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Fractured Himalaya review: Why Tibet is still crucial to India-China relations

In her new book, ‘The Fractured Himalaya’, Nirupama Rao recounts the role the initial years played in shaping the relationship between the two countries

The Potala Palace in Lhasa. Tibet had been an independent state from about 1912, after the collapse of the Qing dynasty in China, till 1951.
The Potala Palace in Lhasa. Tibet had been an independent state from about 1912, after the collapse of the Qing dynasty in China, till 1951. (iStockphoto)

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Tibet has always been a factor in India-China relations. This was true even in the colonial era, when the British Raj attempted to build a buffer between India and China by increasingly acknowledging the sovereignty or suzerainty of Tibet. Between 1914-49, Beijing was relatively weak and its control over Tibet was, at the very least, questionable. A strong colonial government in India was able to call many of the shots in the tussle between Lhasa and Beijing.

This reality began to change in the post-colonial world—after India gained independence in 1947 and the People’s Republic of China was established in 1949. The victorious Communists in China moved very early to re-establish Beijing’s control over the far-flung parts of their country, training their sights on Tibet and Xinjiang. In order to achieve this objective, the People’s Liberation Army moved into Tibet in 1950-51. Relations between India and China changed dramatically from that moment since they now shared a border. Until then, Tibet, with its southern boundary of the mighty Himalaya and 1.2 million square kilometres of land, had been a natural buffer between the two large countries.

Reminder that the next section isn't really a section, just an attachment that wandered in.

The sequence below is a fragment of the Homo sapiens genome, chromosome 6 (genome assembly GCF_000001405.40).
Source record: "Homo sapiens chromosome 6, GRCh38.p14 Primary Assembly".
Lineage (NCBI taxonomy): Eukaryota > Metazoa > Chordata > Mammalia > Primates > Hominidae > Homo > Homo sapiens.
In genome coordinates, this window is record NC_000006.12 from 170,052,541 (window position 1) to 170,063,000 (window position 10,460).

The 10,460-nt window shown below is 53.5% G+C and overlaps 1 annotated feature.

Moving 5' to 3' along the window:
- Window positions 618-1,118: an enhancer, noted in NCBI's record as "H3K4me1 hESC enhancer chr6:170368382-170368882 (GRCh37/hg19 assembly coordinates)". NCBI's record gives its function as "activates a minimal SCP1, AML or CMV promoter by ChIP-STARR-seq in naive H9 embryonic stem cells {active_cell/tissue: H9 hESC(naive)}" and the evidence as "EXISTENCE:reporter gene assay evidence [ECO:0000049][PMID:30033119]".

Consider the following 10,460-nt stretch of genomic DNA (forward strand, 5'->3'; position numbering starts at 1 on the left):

In her new book, The Fractured Himalaya: India-Tibet-China, 1949-1962, Nirupama Rao, a former Indian ambassador to China and the US as well as former foreign secretary, explores the early years of this relationship, which remain controversial in India since they culminated in India’s military defeat in the war of 1962.

The Fractured Himalaya—India-Tibet-China, 1949-1962: By Nirupama Rao, Penguin Viking 640 pages,  <span class='webrupee'>₹</span>999
The Fractured Himalaya—India-Tibet-China, 1949-1962: By Nirupama Rao, Penguin Viking 640 pages, 999

In her meticulously researched book, Rao confesses that she approaches the subject from the perspective of a diplomat-practitioner. There could be no better person in India to recount this history given Rao’s decades of experience dealing with the Chinese in the ministry of external affairs. Moreover, she is an acknowledged expert on the India-China boundary question, which adds to her considerable credentials. She brings history to life with her natural, readable style, and she has also drawn on new archival material, which has recently been made available to scholars, to add to her deep, practical experience of working in the region.

In the book, which is aimed at younger generations of Indians who may not be aware of the fraught early years of diplomacy and politics, Rao has scrupulously kept aside her emotions and analysed historical data from a logical viewpoint. This is the strength of the book, and makes it an authoritative work on the relationship between the two neighbours.

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It must be recollected that in the post-1947 world, India had been brought to its knees as a geopolitical entity due to two centuries of plunder and pillage by the British. The ultimate knife in the back of the nascent Indian state was its partition into India and Pakistan. A much weakened India was facing a resurgent and militarily stronger China during the period of the book, as well as a low-grade conflict along the new border with Pakistan. It was this reality that tempered many of the decisions taken by our political leadership in the 1950s and 1960s.